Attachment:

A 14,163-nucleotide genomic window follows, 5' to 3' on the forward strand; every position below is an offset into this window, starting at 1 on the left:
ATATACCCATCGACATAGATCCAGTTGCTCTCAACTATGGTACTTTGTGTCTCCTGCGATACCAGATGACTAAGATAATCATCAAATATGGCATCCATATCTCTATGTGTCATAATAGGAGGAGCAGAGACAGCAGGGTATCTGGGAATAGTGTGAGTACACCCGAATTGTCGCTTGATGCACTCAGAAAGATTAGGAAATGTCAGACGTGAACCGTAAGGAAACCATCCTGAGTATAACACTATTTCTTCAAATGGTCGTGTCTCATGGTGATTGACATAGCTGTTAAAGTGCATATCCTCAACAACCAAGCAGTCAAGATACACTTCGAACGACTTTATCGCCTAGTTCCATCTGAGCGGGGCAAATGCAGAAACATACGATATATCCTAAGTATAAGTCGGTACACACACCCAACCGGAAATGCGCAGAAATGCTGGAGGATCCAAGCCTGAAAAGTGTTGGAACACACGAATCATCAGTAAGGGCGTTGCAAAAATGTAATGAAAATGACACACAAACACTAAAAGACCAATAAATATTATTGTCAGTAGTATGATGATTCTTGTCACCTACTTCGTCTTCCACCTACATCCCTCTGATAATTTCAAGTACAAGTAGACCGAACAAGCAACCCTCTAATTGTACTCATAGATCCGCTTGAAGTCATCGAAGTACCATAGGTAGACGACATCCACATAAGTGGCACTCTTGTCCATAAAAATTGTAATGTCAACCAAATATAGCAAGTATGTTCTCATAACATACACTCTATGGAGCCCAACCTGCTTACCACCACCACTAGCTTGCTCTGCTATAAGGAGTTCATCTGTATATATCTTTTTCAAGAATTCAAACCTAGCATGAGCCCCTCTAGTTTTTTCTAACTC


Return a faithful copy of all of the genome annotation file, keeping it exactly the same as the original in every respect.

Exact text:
A 14,163-nucleotide genomic window follows, 5' to 3' on the forward strand; every position below is an offset into this window, starting at 1 on the left:
ATATACCCATCGACATAGATCCAGTTGCTCTCAACTATGGTACTTTGTGTCTCCTGCGATACCAGATGACTAAGATAATCATCAAATATGGCATCCATATCTCTATGTGTCATAATAGGAGGAGCAGAGACAGCAGGGTATCTGGGAATAGTGTGAGTACACCCGAATTGTCGCTTGATGCACTCAGAAAGATTAGGAAATGTCAGACGTGAACCGTAAGGAAACCATCCTGAGTATAACACTATTTCTTCAAATGGTCGTGTCTCATGGTGATTGACATAGCTGTTAAAGTGCATATCCTCAACAACCAAGCAGTCAAGATACACTTCGAACGACTTTATCGCCTAGTTCCATCTGAGCGGGGCAAATGCAGAAACATACGATATATCCTAAGTATAAGTCGGTACACACACCCAACCGGAAATGCGCAGAAATGCTGGAGGATCCAAGCCTGAAAAGTGTTGGAACACACGAATCATCAGTAAGGGCGTTGCAAAAATGTAATGAAAATGACACACAAACACTAAAAGACCAATAAATATTATTGTCAGTAGTATGATGATTCTTGTCACCTACTTCGTCTTCCACCTACATCCCTCTGATAATTTCAAGTACAAGTAGACCGAACAAGCAACCCTCTAATTGTACTCATAGATCCGCTTGAAGTCATCGAAGTACCATAGGTAGACGACATCCACATAAGTGGCACTCTTGTCCATAAAAATTGTAATGTCAACCAAATATAGCAAGTATGTTCTCATAACATACACTCTATGGAGCCCAACCTGCTTACCACCACCACTAGCTTGCTCTGCTATAAGGAGTTCATCTGTATATATCTTTTTCAAGAATTCAAACCTAGCATGAGCCCCTCTAGTTTTTTCTAACTC